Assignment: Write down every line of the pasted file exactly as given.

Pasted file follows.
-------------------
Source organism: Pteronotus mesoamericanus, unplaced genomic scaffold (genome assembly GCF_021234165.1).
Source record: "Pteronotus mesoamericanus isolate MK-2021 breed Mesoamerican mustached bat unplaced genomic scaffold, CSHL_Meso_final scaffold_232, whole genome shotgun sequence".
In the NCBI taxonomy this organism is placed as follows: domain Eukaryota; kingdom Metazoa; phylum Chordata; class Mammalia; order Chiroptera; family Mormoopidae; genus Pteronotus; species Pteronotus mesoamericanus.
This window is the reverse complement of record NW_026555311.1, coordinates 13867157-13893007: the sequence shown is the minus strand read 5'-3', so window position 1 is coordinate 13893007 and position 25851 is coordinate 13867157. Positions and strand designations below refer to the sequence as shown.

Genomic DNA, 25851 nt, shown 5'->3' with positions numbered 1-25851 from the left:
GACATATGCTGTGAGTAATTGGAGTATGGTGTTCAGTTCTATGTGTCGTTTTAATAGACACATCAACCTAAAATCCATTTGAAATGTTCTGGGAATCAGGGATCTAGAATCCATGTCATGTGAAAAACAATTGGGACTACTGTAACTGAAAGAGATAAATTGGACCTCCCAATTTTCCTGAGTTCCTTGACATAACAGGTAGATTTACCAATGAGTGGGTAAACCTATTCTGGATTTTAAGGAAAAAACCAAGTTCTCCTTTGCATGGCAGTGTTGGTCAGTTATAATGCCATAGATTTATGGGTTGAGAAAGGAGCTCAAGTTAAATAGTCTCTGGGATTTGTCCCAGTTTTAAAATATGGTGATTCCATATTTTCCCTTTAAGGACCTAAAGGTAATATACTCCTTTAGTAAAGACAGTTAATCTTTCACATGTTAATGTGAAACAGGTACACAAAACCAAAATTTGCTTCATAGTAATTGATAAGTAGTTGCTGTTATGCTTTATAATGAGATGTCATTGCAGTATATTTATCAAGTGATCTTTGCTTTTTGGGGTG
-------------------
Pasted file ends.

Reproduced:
Source organism: Pteronotus mesoamericanus, unplaced genomic scaffold (genome assembly GCF_021234165.1).
Source record: "Pteronotus mesoamericanus isolate MK-2021 breed Mesoamerican mustached bat unplaced genomic scaffold, CSHL_Meso_final scaffold_232, whole genome shotgun sequence".
In the NCBI taxonomy this organism is placed as follows: domain Eukaryota; kingdom Metazoa; phylum Chordata; class Mammalia; order Chiroptera; family Mormoopidae; genus Pteronotus; species Pteronotus mesoamericanus.
This window is the reverse complement of record NW_026555311.1, coordinates 13867157-13893007: the sequence shown is the minus strand read 5'-3', so window position 1 is coordinate 13893007 and position 25851 is coordinate 13867157. Positions and strand designations below refer to the sequence as shown.

Genomic DNA, 25851 nt, shown 5'->3' with positions numbered 1-25851 from the left:
GACATATGCTGTGAGTAATTGGAGTATGGTGTTCAGTTCTATGTGTCGTTTTAATAGACACATCAACCTAAAATCCATTTGAAATGTTCTGGGAATCAGGGATCTAGAATCCATGTCATGTGAAAAACAATTGGGACTACTGTAACTGAAAGAGATAAATTGGACCTCCCAATTTTCCTGAGTTCCTTGACATAACAGGTAGATTTACCAATGAGTGGGTAAACCTATTCTGGATTTTAAGGAAAAAACCAAGTTCTCCTTTGCATGGCAGTGTTGGTCAGTTATAATGCCATAGATTTATGGGTTGAGAAAGGAGCTCAAGTTAAATAGTCTCTGGGATTTGTCCCAGTTTTAAAATATGGTGATTCCATATTTTCCCTTTAAGGACCTAAAGGTAATATACTCCTTTAGTAAAGACAGTTAATCTTTCACATGTTAATGTGAAACAGGTACACAAAACCAAAATTTGCTTCATAGTAATTGATAAGTAGTTGCTGTTATGCTTTATAATGAGATGTCATTGCAGTATATTTATCAAGTGATCTTTGCTTTTTGGGGTG